DUBAI – Ibrahim Matola, Malawi's Minister of Energy, has emphasised the paramount significance of the 28th Conference of Parties (COP28), highlighting its role as a global platform facilitating dialogue and decision-making crucial for safeguarding the world against the impacts of climate change.

Speaking to the Emirates News Agency (WAM) on the sidelines of the UN Climate Conference, Matola highlighted the convergence of key players: industrialised nations, historically responsible for environmental pollution, and developing nations bearing the brunt of climate impacts.

He delivered a clear message: polluters must assist those struggling with the consequences of their actions. Hurricanes, floods, and other environmental upheavals, he declared, are not random occurrences, but direct results of industrial pollution. He urged industrialised nations to step up, not just financially, but also through supportive measures.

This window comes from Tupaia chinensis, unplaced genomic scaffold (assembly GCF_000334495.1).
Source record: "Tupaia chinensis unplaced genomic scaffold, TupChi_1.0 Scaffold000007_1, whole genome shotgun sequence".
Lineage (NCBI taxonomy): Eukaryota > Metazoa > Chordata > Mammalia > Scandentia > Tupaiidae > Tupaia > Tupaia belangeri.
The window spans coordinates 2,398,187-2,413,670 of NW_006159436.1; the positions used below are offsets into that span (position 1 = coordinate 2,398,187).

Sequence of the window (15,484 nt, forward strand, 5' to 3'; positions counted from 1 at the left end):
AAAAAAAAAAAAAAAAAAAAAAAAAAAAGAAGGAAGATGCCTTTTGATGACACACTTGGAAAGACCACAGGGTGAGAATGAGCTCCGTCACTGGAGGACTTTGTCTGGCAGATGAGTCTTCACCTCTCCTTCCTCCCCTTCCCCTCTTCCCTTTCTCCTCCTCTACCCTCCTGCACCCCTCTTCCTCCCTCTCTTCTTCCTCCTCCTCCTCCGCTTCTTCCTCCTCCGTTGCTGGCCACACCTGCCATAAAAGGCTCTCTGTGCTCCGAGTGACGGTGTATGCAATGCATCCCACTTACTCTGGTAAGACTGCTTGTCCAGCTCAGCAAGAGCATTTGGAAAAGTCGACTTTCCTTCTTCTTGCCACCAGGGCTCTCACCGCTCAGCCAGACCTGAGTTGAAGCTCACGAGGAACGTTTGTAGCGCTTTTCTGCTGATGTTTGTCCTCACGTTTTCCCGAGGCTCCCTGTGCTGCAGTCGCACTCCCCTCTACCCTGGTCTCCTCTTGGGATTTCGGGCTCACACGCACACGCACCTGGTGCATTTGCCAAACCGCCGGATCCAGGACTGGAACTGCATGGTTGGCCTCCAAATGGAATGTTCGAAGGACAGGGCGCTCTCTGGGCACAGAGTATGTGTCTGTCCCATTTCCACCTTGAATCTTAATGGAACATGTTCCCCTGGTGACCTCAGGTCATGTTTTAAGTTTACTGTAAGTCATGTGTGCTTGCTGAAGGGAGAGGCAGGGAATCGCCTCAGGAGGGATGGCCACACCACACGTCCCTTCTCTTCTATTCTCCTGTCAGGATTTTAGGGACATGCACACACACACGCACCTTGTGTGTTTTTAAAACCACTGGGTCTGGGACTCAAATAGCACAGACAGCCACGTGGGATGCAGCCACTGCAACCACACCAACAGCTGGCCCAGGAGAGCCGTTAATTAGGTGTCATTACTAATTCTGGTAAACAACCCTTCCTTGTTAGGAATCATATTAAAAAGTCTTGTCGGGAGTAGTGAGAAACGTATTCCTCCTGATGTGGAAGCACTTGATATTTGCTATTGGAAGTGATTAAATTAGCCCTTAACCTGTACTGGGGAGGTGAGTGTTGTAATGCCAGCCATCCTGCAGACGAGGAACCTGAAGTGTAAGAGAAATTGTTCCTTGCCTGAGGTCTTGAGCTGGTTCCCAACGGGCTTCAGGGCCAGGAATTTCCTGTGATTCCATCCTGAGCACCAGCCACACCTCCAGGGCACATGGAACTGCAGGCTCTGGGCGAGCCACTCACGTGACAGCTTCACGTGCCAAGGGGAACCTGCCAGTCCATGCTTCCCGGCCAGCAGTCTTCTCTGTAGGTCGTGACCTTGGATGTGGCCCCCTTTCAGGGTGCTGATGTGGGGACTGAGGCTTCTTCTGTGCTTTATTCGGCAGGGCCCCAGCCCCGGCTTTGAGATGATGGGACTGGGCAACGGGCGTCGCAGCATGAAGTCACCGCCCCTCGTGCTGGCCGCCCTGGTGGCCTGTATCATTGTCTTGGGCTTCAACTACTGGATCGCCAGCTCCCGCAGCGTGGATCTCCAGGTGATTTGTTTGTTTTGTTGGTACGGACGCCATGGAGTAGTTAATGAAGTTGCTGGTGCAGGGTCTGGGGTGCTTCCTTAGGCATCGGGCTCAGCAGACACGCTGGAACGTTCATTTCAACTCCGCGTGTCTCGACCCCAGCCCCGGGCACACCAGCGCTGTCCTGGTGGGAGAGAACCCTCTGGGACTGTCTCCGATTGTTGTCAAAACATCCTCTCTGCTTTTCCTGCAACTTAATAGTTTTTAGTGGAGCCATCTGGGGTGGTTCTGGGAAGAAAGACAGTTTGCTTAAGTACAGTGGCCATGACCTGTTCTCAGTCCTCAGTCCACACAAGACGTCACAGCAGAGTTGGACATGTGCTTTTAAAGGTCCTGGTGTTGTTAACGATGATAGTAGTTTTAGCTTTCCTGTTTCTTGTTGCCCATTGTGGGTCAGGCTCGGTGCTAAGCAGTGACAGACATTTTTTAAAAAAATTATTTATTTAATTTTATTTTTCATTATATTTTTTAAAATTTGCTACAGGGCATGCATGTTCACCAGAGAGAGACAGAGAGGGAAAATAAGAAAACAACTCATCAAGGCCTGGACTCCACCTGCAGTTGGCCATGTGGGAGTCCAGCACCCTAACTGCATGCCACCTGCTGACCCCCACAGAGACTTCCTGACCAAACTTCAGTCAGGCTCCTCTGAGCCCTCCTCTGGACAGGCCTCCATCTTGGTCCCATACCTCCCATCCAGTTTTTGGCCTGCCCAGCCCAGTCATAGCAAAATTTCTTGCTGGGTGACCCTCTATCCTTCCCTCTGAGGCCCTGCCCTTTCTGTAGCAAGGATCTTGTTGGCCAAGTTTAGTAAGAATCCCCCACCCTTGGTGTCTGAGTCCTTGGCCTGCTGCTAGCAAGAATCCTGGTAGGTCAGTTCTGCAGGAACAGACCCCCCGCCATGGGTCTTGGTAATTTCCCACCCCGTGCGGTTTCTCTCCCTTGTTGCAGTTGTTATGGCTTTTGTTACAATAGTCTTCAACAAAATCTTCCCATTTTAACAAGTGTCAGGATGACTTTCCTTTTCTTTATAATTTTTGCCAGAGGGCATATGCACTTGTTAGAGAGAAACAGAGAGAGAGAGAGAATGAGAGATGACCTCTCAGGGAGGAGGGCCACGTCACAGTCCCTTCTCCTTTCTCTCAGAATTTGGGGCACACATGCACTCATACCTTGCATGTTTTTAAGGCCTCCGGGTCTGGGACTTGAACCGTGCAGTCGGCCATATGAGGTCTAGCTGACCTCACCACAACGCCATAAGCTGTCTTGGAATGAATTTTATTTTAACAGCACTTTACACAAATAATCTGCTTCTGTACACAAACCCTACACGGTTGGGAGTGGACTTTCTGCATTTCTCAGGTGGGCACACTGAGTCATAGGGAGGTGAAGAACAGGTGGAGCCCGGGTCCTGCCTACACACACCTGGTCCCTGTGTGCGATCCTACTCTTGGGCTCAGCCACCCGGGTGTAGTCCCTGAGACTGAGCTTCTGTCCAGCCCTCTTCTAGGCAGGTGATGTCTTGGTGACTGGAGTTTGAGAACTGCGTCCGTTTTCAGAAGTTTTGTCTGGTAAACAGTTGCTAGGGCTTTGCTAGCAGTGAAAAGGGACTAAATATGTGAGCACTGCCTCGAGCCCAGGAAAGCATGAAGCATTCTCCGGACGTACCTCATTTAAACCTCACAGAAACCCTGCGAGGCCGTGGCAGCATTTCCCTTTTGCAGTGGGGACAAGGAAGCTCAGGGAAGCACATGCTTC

However, Matola's call went beyond mere financial handouts. He emphasised the responsibility of recipient nations to utilise funds effectively. He saw the Global Climate Fund and the Loss and Damage Fund as turning points in climate financing, but stressed that environmental stewardship is a shared burden. These funds, he declared, could be the catalyst for collective progress.

For Matola, COP28 wasn't just about pronouncements; it was about action. He advocated for directing funds efficiently, ensuring they reach those who need them most, and maximising their impact. During a dedicated Green Zone session on sustainable trade in Africa, Matola championed the cause of African nations, urging the international community to bridge the trade gaps that leave them behind. His message was one of unity and shared responsibility: "One hand cannot clap alone," he declared, emphasising the need for collective action.